The True Cost of the View from the Top
The psychological toll of leadership is often borne alone, but trusted confidants can help restore clarity and resilience.
WRITTEN BY: ADAM DANYAL
We’ve all heard the old adage, “It’s lonely at the top.” But until you’ve sat in the chief executive’s chair, you can’t fully appreciate the emotional toll of leadership. Like Atlas carrying the weight of the sky, senior leaders often bear heavy burdens in isolation.
Decisions with sweeping impacts create fallout that ripples through organizations. Mass layoffs prompt resentment. Canceled projects ignite frustration. Shifted priorities breed confusion. Yet leaders must stand firmly behind choices made for the enterprise’s greater good.
There’s no shoulder to cry on when waves of change push back hard. Confiding doubts or complaints to subordinates seems improper. Peers compete for resources in a zero-sum game. So leaders stuffed emotions deep inside, where they silently fester.
This lonely burden exacts a price. American Heart Association research shows isolation increases the risk of heart disease. Stress damages telomeres, the protective caps on DNA that regulate aging. And unshared troubles all too easily morph into burnout or depression.
How can leaders cope with the psychological toll of decisions no one else can fully grasp? It begins with recognizing you cannot carry this alone. Like world-class athletes with their trusted coaches, leaders need sage advisors to hear them out in confidence, offer reassurance, help frame turbulence in context, and restore depleted spirits.
Spouses, executive coaches, or trusted mentors outside the organizational hierarchy often fit this bill best. Guarding private struggles from subordinates maintains leadership mystique while confiding in objective outsiders provides a pressure-release valve.
Of course, isolation is not the full picture. Conviction in goals, joy in breakthroughs and the meaningful bonds formed in common purpose all make leadership profoundly worthwhile. Yet leaders serve others best when first replenishing their own spirits.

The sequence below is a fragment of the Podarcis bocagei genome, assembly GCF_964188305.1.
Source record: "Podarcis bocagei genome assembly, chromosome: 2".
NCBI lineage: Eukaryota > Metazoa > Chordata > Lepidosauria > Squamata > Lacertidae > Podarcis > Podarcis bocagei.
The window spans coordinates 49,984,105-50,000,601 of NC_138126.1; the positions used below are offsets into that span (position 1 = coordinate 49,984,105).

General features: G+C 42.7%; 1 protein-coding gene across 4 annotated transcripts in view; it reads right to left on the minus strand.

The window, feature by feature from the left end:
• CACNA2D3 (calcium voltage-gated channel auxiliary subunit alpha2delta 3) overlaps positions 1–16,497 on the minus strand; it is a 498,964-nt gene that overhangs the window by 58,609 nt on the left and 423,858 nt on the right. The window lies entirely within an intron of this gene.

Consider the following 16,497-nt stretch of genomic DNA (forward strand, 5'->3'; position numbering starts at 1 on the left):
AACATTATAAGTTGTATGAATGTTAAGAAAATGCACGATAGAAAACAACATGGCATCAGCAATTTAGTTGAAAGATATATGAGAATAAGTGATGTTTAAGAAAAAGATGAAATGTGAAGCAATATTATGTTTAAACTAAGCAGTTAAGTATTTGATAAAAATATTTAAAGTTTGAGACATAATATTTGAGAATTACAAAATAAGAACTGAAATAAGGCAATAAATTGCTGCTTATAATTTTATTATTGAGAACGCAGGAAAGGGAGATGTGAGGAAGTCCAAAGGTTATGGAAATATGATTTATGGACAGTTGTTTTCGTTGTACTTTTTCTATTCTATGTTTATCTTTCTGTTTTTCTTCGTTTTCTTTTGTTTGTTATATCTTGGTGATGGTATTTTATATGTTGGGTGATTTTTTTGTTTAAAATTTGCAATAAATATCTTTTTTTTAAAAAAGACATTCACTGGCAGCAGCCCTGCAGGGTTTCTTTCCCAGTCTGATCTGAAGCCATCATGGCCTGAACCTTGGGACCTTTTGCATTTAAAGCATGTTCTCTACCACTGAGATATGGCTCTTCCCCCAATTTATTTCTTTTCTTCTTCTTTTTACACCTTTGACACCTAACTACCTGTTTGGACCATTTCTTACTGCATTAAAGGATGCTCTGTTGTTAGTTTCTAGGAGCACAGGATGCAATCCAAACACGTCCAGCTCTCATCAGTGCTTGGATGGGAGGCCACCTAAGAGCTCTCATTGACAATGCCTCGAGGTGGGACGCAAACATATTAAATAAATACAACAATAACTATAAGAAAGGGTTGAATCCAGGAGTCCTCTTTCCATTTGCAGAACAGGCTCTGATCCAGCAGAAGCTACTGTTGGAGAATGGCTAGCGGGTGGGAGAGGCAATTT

The climb to the summit can be done alone, but the view is better when shared. Even Atlas needed a break now and then. Choosing the right shoulders to lean on makes all the difference.
From our Leadership Bookshelf:
WRITTEN BY: JULIA DANYAL
As Jim Loehr and Tony Schwartz illustrate in “The Power of Full Engagement,” top executives know all too well that leadership can exact a heavy psychological toll. The burdens faced in isolation at the upper echelons take a price that rivals nonstop decision making. Yet with the right coping strategies, executives can avoid the damaging effects of going it alone.
Leaders need scheduled recovery time to recharge physically, mentally, emotionally, and spiritually. Pushing nonstop leads to burnout.
Having supportive relationships provides an outlet to process leadership burdens instead of internalizing them.
Rituals that incorporate relaxation, reflection and renewal create reservoirs of energy to handle workplace adversity.
Applying energy management principles used by star athletes allows leaders to sustain performance despite immense responsibilities.
By taking inspiration from world-class performers, leaders can develop skills for managing their energy. This prevents them from burning out while creating capacity to share feelings, process emotions and recharge their spirits. With the right recovery regimen, executives can sustain peak performance despite heavy burdens.